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Radar units that need to work outdoors under challenging conditions, over rough terrain or in harsh elements have to be tough enough to keep working under stress. Military-grade hardware tends to be stronger and last longer than more lightweight civilian-grade plastics and frames. The heavier construction tends to drive up the price over the short term, but a unit built with extra buffers and thick case walls may not have to be replaced more than once in a lifetime, saving considerable money in the long run.

Rugged Control Units

The control unit is the brain of the radar system. Look for a glare-resistant screen that can take minor impacts from grit and even hailstones. Research which kinds of weather the model is rated for. Virtually all of the ground penetrating radar units sold in the Northeastern United States and other rough-weather locations can hold up to rain, sleet and snow, but it never hurts to make sure. Less extensive weatherproofing may be called for in the Southwest and other sunny spots, lowering the price somewhat.

When you’re pricing your control unit, be sure to take note of its memory and drive space. These options drive up the cost of a gaming computer at home, and they can do the same for a GPR’s electronic interface. Consider how the unit exports data, whether it has to be plugged into a USB or whether it can transmit over Wi-Fi or Bluetooth. Finally, the operating systems used by radar sets run the gamut from super user-friendly Windows options to highly complex proprietary software you have to train on to use. The custom GPR software may be more capable, but it’s also more expensive.

Application-Specific Software

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Beyond the operating system that comes installed in your control unit, the radar set has to run some kind of task-oriented app to get usable data. The simplest, and therefore least expensive, packages just provide simple reporting and are usually installed as the default. More complex software packages may be able to perform fairly sophisticated data post-processing, GPS integration and custom analysis. A customized app package that’s designed for your particular needs is typically most expensive.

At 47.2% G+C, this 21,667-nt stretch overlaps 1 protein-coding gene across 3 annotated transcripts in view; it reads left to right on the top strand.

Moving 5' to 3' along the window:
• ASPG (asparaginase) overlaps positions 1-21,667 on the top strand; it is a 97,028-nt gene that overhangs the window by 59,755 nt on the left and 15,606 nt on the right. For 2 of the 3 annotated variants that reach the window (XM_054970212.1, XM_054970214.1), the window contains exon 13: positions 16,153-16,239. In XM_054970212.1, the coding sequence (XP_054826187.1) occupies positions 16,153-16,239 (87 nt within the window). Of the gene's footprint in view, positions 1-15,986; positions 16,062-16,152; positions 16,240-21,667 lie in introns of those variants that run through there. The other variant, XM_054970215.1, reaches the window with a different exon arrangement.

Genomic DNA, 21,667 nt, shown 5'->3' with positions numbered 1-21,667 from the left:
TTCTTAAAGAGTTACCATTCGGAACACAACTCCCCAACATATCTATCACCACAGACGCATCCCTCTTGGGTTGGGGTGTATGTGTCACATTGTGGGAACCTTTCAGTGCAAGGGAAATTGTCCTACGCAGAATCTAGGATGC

Support Services

Complex hardware and software packages don’t operate on their own; they require a fairly sophisticated chain of support that goes all the way back to the factory. Before you make a purchase decision, factor in the support you’re given for a particular unit. Many hardware developers are willing to provide training for free to the people at your company, which may include online or on-site training, or in some cases require end-users to travel to a training location. 

If you’re buying ground penetrating radar, it helps to also have support for troubleshooting, repair and preventative maintenance and return service. Look into the warranty your manufacturer offers before you commit to a sale. Pay attention to any return/repair/replacement policy as well.

Finding the Right Price for Your Ground Penetrating Radar

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Getting a good price for your ground penetrating radar system may take time and some research effort, but it isn’t overly complicated. Once you find a radar that works for your needs, whether that’s locating underground utility lines or complex geological mapping of a site, the price is largely a reflection of how much you’re getting and what it’s worth. Learn more about buying a new ground penetrating radar from US Radar’s friendly team of skilled professional reps by calling (732) 566-2035. You can also reach out online for a quote.